VICTORIA Police has used the 40th anniversary of the introduction of breath testing to discuss extending the zero blood alcohol limit age to 26.
Horsham police traffic adviser Senior Sergeant Guin Cleminson said the introduction of breath testing benefited road users.
“Certainly I think people are more aware of the dangers of drink driving,” she said.
“The majority would be very mindful of what they’re drinking, still some don’t see the danger.
“Overall I think it has changed.”
However, Road Policing Assistant Commissioner Doug Fryer’s suggestion to lift the zero alcohol limit to include all drivers 26 and under, had been met with mixed reactions across the Wimmera and the government.
Roads minister, Luke Donnellan, said expanding drink-driving laws was not being considered by the government.
“Victorians rightly find drink-driving abhorrent and that is why the Andrews Labor government recently tightened laws to deter people from getting behind the wheel while over the limit,” Mr Donnellan said.
“We owe it to all motorists, trauma victims, their families and friends to deliver new ways to keep our roads safe.”
“We’ve come a long way in changing people’s attitudes since Victorians took their first breath test in a ‘puff bag’.”
Drivers on their P-plates are not allowed any alcohol in their system, regardless of age.
More than 61 per cent of people who responded to a Times-News poll thought the limit should be left alone.
Many other residents believed the limit should not only be lowered for people 26 years old and under, but for everyone.
Lynn Pitcher said on Times-News Facebook page everyone should be expected to be alcohol free.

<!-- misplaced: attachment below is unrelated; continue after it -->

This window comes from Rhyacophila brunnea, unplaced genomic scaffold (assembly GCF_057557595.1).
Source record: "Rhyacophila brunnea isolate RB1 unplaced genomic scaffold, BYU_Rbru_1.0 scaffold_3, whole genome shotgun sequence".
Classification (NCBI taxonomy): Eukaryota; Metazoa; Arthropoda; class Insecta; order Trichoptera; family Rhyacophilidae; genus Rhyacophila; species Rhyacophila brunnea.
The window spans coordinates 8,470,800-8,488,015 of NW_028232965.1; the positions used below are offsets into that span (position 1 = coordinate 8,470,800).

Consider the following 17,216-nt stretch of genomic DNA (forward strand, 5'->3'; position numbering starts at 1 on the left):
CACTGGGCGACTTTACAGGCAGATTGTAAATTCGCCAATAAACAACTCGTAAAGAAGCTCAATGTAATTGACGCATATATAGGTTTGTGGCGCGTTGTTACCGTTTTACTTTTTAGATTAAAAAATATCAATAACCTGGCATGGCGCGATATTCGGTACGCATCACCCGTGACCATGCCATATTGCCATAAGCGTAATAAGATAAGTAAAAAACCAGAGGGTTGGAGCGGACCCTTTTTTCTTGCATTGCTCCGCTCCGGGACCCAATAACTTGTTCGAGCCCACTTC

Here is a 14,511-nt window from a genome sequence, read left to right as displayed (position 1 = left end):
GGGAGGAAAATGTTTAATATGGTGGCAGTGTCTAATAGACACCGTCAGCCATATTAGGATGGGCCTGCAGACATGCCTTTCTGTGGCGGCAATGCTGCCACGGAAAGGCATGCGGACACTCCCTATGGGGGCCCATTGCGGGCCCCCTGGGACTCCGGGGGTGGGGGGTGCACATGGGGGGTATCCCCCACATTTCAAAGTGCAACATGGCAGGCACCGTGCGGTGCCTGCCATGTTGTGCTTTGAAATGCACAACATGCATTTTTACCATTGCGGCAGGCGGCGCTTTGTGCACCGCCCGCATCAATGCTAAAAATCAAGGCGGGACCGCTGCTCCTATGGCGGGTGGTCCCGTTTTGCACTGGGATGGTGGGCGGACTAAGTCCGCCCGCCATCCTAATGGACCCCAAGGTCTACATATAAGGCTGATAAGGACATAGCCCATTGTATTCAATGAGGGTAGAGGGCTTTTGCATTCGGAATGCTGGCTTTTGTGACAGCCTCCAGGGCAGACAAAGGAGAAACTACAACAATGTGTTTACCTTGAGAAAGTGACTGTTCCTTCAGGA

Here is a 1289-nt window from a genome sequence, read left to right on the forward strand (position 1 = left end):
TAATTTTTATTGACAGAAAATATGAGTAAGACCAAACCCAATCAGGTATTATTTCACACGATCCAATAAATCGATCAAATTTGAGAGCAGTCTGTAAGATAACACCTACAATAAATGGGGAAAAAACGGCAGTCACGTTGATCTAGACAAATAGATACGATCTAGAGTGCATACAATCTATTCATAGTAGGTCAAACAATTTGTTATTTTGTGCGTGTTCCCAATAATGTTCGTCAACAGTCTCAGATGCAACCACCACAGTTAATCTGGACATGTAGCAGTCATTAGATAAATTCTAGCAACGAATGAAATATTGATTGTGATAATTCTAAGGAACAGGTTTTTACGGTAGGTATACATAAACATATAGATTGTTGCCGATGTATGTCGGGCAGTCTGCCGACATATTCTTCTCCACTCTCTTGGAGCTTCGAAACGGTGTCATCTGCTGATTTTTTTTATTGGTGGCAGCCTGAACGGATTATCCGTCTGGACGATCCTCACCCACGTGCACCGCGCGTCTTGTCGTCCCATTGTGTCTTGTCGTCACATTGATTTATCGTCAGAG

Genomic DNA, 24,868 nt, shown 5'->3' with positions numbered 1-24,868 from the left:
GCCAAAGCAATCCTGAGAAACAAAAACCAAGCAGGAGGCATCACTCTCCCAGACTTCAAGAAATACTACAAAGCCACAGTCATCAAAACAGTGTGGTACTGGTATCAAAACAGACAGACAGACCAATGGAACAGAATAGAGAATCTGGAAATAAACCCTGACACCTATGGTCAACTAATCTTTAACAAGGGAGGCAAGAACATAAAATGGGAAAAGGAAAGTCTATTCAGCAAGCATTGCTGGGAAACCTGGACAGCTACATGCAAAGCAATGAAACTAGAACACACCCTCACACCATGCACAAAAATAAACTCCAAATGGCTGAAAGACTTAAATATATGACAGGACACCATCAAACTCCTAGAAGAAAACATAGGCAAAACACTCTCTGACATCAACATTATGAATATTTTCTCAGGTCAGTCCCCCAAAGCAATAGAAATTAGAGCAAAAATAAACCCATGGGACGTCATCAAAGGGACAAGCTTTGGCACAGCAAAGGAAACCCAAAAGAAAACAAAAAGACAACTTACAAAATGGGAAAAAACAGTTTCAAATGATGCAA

“Why put an age limit? All drivers should have a zero blood alcohol level,” she said.
Rob Forster said on Facebook the principal is sound but it wont make a difference.
“I see the point but the problem is so many accidents you see are caused by people well over the limit,” she said.
“They must know they are over and just don't care.
“So lowering limits from .05 to 0 will do nothing to stop the people who'll just drive anyway or the chronic re-offenders. Who are the major problem.”
Acting Commisioner Fryer said young drivers were most at risk on the roads.
“They are consistently over-represented in alcohol-related road trauma,” he said.
“A mixture of inexperience and self-determined invincibility leaves them exposed and extremely vulnerable to road trauma.
“We know that in 2014, of the 468 injured drink drivers blood tested in hospital, 31 per cent were aged under 26.
“I believe the separation of behaviours, of drinking and driving, needs to be strengthened among our young people.
“We’ve come a long way, but it’s time to look to the future.”